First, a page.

Brazil accounts for 83 percent of dengue cases in the Americas, Colombia reports another 20,000 chikungunya cases - Outbreak News Today | Outbreak News Today Outbreak News Today
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The mosquito borne viral diseases of dengue fever and chikungunya are skyrocketing in some countries of South America this year.

Image/CIA

Image/CIA

Of the 554,890 dengue fever cases in the Americas reported to date in 2015, 460,502 probable and confirmed cases have been reported in hard hit Brazil this year, or 83 percent of all cases.

The number of confirmed cases in Sao Paolo have tripled compared to the same time last year with 20,764 through April 11 this year versus 7,126 cases in 2014. A severe drought in the area has been blamed for the uptick of cases in the city although city officials are not calling it a epidemic.

“São Paulo is still not living through an epidemic,” said Adjunct Health Secretary Paulo Puccini at a news conference on Wednesday. “I’ll only speak of an epidemic when the entire São Paulo municipality reaches a certain level [of infection]. For now, we are calling it an outbreak.”

Concerning dengue related fatalities, Brazil also accounts for 83 percent of deaths in the hemisphere with 132 of the 158 fatalities reported.

In Colombia, chikungunya cases continue to mount as the Andes area country reported another 20,000 cases bringing the total to more than 275,000.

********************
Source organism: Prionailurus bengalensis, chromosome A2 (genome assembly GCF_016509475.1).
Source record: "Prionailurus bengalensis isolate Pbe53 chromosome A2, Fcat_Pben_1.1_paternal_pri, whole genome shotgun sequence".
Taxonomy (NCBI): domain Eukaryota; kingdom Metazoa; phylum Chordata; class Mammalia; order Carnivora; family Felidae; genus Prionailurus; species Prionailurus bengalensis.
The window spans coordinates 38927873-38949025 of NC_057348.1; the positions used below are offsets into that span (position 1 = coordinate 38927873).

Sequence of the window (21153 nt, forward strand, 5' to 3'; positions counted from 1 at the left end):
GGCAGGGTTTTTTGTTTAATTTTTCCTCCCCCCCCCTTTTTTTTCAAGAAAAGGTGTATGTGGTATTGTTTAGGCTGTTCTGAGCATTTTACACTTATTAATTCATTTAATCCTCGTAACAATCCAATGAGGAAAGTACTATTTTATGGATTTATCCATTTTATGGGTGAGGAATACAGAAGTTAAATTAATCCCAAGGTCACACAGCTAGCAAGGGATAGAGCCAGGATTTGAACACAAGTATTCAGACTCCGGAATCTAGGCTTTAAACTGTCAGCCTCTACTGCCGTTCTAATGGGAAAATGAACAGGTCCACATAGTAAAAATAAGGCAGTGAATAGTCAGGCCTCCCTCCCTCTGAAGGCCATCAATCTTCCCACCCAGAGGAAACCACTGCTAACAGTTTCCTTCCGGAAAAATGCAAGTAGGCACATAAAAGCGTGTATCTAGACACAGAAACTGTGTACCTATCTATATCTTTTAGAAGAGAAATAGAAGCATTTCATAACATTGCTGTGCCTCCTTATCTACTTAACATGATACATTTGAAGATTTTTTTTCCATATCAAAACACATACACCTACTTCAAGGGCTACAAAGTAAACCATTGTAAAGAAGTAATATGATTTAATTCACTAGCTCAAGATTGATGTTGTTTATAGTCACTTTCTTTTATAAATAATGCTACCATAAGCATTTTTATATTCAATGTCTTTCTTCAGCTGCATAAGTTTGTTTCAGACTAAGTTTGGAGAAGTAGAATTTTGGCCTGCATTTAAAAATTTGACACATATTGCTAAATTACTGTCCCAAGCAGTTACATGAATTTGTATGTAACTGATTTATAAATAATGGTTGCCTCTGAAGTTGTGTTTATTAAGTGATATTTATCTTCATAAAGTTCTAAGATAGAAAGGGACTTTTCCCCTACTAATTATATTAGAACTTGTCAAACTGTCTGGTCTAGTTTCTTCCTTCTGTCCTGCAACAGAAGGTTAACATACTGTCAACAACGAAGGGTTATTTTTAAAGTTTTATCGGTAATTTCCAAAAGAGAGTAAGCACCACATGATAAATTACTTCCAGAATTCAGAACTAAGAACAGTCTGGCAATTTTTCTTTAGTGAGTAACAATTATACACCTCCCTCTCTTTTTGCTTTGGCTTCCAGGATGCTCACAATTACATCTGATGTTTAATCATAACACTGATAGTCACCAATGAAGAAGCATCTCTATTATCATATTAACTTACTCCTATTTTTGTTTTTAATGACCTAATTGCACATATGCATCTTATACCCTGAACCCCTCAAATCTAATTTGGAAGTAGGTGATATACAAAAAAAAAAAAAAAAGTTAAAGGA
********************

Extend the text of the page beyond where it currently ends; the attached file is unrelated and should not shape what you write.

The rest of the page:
The total autochthonous chikungunya cases reported in the Western hemisphere since it’s first appearance in the Caribbean in December 2013 now stands at 1,367,343 suspected and confirmed cases.

 

 

2 Comments

  1. […] The mosquito borne viral diseases of dengue fever and chikungunya are skyrocketing in some countries of South America this year. Of the 554,890 dengue fever cases in the Americas reported to date in 2015, 460,502 probable and confirmed cases have been reported in hard hit Brazil this year, or 83 percent of all cases. The number of […] Outbreak News Today » Latin America and the Caribbean […]

    • It would be good the know the strain of the virus prevalent in Brazil/ South America and which spp of the Aedes mosquito transmits it (more readily).

      Having said that can someone previously infected become infected with another strain if it indeed exist?

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